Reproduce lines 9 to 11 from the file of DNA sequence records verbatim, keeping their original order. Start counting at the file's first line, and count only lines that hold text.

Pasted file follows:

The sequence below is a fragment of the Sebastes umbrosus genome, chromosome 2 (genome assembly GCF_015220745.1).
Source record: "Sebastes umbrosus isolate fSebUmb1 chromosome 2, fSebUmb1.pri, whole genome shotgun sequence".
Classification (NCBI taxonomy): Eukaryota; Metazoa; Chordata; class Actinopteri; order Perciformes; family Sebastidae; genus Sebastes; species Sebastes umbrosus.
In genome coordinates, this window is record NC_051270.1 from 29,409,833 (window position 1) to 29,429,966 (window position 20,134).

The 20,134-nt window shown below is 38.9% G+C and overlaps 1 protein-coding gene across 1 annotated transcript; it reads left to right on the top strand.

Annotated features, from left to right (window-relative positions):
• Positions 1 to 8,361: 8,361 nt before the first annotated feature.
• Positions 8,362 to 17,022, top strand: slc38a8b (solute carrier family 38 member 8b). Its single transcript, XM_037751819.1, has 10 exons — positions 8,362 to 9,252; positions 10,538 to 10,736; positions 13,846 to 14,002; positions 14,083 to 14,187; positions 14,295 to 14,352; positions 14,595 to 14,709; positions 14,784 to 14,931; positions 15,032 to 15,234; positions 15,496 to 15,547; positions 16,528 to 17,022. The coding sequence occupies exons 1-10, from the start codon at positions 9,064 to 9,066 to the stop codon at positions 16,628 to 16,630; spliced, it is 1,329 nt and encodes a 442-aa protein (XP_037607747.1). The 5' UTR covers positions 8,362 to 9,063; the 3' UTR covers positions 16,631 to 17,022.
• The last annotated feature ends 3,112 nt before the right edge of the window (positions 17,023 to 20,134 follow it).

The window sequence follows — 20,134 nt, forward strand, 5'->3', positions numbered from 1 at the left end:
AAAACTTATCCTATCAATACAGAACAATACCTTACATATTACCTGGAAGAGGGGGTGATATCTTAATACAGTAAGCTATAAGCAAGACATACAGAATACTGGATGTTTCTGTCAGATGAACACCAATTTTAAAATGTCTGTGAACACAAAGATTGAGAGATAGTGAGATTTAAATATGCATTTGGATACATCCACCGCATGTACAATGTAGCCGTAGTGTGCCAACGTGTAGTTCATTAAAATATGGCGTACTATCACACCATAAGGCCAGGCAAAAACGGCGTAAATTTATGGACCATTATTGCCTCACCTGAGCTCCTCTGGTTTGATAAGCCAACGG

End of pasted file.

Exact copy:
• The last annotated feature ends 3,112 nt before the right edge of the window (positions 17,023 to 20,134 follow it).

The window sequence follows — 20,134 nt, forward strand, 5'->3', positions numbered from 1 at the left end:
AAAACTTATCCTATCAATACAGAACAATACCTTACATATTACCTGGAAGAGGGGGTGATATCTTAATACAGTAAGCTATAAGCAAGACATACAGAATACTGGATGTTTCTGTCAGATGAACACCAATTTTAAAATGTCTGTGAACACAAAGATTGAGAGATAGTGAGATTTAAATATGCATTTGGATACATCCACCGCATGTACAATGTAGCCGTAGTGTGCCAACGTGTAGTTCATTAAAATATGGCGTACTATCACACCATAAGGCCAGGCAAAAACGGCGTAAATTTATGGACCATTATTGCCTCACCTGAGCTCCTCTGGTTTGATAAGCCAACGG